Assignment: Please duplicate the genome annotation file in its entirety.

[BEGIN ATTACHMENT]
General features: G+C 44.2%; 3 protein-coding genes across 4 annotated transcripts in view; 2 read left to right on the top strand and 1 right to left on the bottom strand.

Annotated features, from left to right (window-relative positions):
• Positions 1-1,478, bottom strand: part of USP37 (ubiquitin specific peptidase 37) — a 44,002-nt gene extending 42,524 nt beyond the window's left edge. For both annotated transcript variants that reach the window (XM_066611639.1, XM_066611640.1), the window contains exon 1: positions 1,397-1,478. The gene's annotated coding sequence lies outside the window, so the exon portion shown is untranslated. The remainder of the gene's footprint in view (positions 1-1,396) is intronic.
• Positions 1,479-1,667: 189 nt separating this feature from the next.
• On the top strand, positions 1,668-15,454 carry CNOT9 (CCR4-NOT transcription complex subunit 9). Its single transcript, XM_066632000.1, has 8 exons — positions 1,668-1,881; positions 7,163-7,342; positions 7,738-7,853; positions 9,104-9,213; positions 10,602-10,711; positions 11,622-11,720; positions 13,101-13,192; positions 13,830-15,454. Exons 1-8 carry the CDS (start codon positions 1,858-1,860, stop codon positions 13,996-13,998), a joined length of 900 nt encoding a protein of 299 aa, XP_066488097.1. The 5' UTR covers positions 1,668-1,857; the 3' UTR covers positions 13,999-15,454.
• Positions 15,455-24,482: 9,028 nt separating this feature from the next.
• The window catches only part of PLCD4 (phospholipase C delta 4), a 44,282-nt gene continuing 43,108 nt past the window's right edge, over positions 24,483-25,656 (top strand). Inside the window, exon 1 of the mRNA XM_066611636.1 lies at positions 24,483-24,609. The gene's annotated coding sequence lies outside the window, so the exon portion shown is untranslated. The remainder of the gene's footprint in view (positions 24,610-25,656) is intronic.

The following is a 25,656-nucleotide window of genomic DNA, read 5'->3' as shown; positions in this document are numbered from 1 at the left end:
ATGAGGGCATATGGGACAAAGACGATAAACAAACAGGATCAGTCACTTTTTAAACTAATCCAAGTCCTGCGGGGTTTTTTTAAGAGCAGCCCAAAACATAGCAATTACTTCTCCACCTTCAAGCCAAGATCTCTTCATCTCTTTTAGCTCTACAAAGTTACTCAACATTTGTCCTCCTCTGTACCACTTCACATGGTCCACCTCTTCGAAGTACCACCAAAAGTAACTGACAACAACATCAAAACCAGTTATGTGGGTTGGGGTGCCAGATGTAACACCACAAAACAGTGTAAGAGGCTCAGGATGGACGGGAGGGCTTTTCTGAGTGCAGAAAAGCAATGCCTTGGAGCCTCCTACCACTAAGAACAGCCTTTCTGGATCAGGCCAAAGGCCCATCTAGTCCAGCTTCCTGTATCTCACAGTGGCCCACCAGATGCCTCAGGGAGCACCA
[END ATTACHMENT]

General features: G+C 44.2%; 3 protein-coding genes across 4 annotated transcripts in view; 2 read left to right on the top strand and 1 right to left on the bottom strand.

Annotated features, from left to right (window-relative positions):
• Positions 1-1,478, bottom strand: part of USP37 (ubiquitin specific peptidase 37) — a 44,002-nt gene extending 42,524 nt beyond the window's left edge. For both annotated transcript variants that reach the window (XM_066611639.1, XM_066611640.1), the window contains exon 1: positions 1,397-1,478. The gene's annotated coding sequence lies outside the window, so the exon portion shown is untranslated. The remainder of the gene's footprint in view (positions 1-1,396) is intronic.
• Positions 1,479-1,667: 189 nt separating this feature from the next.
• On the top strand, positions 1,668-15,454 carry CNOT9 (CCR4-NOT transcription complex subunit 9). Its single transcript, XM_066632000.1, has 8 exons — positions 1,668-1,881; positions 7,163-7,342; positions 7,738-7,853; positions 9,104-9,213; positions 10,602-10,711; positions 11,622-11,720; positions 13,101-13,192; positions 13,830-15,454. Exons 1-8 carry the CDS (start codon positions 1,858-1,860, stop codon positions 13,996-13,998), a joined length of 900 nt encoding a protein of 299 aa, XP_066488097.1. The 5' UTR covers positions 1,668-1,857; the 3' UTR covers positions 13,999-15,454.
• Positions 15,455-24,482: 9,028 nt separating this feature from the next.
• The window catches only part of PLCD4 (phospholipase C delta 4), a 44,282-nt gene continuing 43,108 nt past the window's right edge, over positions 24,483-25,656 (top strand). Inside the window, exon 1 of the mRNA XM_066611636.1 lies at positions 24,483-24,609. The gene's annotated coding sequence lies outside the window, so the exon portion shown is untranslated. The remainder of the gene's footprint in view (positions 24,610-25,656) is intronic.

The following is a 25,656-nucleotide window of genomic DNA, read 5'->3' as shown; positions in this document are numbered from 1 at the left end:
ATGAGGGCATATGGGACAAAGACGATAAACAAACAGGATCAGTCACTTTTTAAACTAATCCAAGTCCTGCGGGGTTTTTTTAAGAGCAGCCCAAAACATAGCAATTACTTCTCCACCTTCAAGCCAAGATCTCTTCATCTCTTTTAGCTCTACAAAGTTACTCAACATTTGTCCTCCTCTGTACCACTTCACATGGTCCACCTCTTCGAAGTACCACCAAAAGTAACTGACAACAACATCAAAACCAGTTATGTGGGTTGGGGTGCCAGATGTAACACCACAAAACAGTGTAAGAGGCTCAGGATGGACGGGAGGGCTTTTCTGAGTGCAGAAAAGCAATGCCTTGGAGCCTCCTACCACTAAGAACAGCCTTTCTGGATCAGGCCAAAGGCCCATCTAGTCCAGCTTCCTGTATCTCACAGTGGCCCACCAGATGCCTCAGGGAGCACCA